Digital Divide Stats for Maori

The World Internet Project New Zealand released their latest report “World Internet Project, New Zealand; The Internet in New Zealand 2013.” with some interesting statistics based ethnicity and in particular, Māori.

 

I have extracted the ethnicity statistics and have included commentary.

 

  •  Māori and Pasifika internet users, especially those in lower income households, take the lead in subscriptions to music streaming services like Spotify. More than one in five Māori (21%) and Pasifika (23%) users in households with annual incomes of less than $50,000 have paid for a subscription to a music streaming service in the past year.
    This should be no suprise as it has been a long acknowledged fact the Māori value the entertainment value of services such as the Internet that can be used in a communal environment. It should also be considered that music has and will always play a large part of Māori culture.

 

  • Internet usage in the four main ethnicity groups; NZ European n=1242, Māori n=143, Pasifika n=95, Asian n=219. | Note: Māori and Pasifika respondents are younger, on average, than New Zealand European respondents – reflecting the NZ population.
    This is deeply disturbing and an issue our Maori politicians, leaders, Iwi and marae need to consider for the well being of Maori. There are several areas that need to be addressed: Access, Education, culture and economic benefits. Once our leaders and politicians make better use of the Internet there will be a flow on effect.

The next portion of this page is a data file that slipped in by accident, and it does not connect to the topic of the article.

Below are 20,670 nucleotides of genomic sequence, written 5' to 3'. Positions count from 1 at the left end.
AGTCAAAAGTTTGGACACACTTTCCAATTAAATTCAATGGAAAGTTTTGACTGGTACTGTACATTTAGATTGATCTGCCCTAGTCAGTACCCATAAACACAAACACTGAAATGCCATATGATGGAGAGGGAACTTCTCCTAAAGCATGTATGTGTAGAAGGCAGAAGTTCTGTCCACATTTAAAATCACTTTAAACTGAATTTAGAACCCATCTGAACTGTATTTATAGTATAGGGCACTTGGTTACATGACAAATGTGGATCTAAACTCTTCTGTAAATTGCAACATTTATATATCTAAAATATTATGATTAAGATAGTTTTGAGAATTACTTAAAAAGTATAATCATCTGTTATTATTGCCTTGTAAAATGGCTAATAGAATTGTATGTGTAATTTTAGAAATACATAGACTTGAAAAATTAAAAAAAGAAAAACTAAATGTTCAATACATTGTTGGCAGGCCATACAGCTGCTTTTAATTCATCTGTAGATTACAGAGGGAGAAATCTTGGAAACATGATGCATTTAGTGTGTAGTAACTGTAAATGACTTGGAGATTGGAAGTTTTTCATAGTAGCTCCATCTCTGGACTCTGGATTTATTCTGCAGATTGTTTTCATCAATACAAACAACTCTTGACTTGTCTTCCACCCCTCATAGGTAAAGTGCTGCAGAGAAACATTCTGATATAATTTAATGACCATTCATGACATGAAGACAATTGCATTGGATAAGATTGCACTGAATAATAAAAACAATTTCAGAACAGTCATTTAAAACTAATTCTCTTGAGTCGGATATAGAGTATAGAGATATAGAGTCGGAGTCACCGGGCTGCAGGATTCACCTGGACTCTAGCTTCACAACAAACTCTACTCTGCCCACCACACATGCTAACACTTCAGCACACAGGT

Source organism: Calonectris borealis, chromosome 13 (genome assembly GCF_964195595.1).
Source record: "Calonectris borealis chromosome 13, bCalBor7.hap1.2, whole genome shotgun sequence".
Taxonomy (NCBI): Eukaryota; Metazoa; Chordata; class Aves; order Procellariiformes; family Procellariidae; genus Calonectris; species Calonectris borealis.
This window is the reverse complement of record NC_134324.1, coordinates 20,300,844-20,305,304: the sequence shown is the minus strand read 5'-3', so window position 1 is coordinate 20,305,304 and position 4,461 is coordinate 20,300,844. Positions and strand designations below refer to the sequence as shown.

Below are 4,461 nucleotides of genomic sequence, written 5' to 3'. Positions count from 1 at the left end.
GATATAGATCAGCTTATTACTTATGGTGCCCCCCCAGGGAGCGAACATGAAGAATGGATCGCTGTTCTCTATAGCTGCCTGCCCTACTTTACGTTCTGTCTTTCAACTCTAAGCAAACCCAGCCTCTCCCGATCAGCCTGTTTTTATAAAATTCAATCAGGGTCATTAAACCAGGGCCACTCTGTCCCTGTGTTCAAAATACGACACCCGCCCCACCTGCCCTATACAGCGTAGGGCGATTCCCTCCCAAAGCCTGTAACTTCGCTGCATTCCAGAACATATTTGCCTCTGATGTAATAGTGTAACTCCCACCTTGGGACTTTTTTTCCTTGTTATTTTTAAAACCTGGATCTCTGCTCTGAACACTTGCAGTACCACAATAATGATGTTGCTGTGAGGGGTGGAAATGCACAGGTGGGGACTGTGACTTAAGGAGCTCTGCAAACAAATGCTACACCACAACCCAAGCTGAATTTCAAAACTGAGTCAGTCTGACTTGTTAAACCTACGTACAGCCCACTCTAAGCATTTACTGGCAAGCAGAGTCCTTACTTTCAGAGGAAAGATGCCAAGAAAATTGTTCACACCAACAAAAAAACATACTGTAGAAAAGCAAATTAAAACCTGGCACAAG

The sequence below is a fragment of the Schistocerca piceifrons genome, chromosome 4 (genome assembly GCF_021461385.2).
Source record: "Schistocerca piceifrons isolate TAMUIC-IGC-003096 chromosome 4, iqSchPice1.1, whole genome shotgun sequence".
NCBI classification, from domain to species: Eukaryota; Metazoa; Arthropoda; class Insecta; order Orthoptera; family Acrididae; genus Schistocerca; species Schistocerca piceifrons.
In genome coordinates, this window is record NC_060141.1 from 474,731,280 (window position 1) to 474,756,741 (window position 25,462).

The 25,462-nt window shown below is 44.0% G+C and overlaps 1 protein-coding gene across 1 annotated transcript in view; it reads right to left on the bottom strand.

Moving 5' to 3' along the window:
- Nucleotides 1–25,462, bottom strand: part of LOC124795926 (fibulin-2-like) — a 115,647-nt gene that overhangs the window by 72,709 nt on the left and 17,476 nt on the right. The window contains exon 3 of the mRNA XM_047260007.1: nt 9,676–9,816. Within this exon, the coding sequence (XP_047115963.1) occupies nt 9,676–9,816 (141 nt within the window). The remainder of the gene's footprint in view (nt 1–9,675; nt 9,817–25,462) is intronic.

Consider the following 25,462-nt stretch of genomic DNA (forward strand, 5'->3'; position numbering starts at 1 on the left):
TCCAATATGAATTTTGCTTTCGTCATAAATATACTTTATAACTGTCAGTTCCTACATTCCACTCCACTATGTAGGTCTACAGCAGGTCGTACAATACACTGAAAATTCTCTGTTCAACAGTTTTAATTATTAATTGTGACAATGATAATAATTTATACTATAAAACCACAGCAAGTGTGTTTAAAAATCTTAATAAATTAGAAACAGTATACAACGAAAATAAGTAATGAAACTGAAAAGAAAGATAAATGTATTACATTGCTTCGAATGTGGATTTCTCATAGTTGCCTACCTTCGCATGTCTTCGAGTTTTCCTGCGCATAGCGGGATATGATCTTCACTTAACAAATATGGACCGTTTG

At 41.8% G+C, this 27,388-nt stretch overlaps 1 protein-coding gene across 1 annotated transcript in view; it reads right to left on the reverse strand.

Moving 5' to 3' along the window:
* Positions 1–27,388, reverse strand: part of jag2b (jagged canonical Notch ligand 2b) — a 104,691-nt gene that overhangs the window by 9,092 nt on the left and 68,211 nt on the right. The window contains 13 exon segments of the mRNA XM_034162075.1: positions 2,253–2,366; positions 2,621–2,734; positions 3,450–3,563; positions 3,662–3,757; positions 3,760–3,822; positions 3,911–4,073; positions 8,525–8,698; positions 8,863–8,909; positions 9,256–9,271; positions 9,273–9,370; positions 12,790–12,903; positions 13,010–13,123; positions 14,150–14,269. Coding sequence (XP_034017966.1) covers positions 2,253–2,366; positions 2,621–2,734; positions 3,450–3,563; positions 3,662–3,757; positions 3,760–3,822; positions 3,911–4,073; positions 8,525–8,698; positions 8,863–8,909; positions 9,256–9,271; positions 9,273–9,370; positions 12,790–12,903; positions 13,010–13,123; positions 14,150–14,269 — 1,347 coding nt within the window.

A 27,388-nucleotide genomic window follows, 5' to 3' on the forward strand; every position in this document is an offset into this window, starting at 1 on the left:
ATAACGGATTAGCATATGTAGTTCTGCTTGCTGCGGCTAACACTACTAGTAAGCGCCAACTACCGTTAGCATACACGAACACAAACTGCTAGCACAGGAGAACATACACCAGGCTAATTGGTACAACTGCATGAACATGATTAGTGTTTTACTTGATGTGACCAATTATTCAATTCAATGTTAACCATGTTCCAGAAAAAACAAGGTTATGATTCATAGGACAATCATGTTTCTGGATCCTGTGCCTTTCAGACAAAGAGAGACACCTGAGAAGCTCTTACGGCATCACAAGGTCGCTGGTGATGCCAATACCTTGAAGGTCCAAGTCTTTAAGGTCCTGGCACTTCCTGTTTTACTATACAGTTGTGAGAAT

• Almost two out of three Māori and Pasifika internet users (65%) say they mainly use the internet in communal areas of their homes such as the living room or dining area, higher than NZ European (58%). NZ European respondents are most likely to use the internet in an office or study, with a quarter saying this was their main location for home internet use.
    Again, this has always been a common fact and a cultural fact. No surprises!

 

  • There are substantial differences between ethnicities when it comes to visiting websites that are mainly in a language other than English, with 22% of Asian respondents and 13% of Māori doing this (most of the latter visit sites in Māori).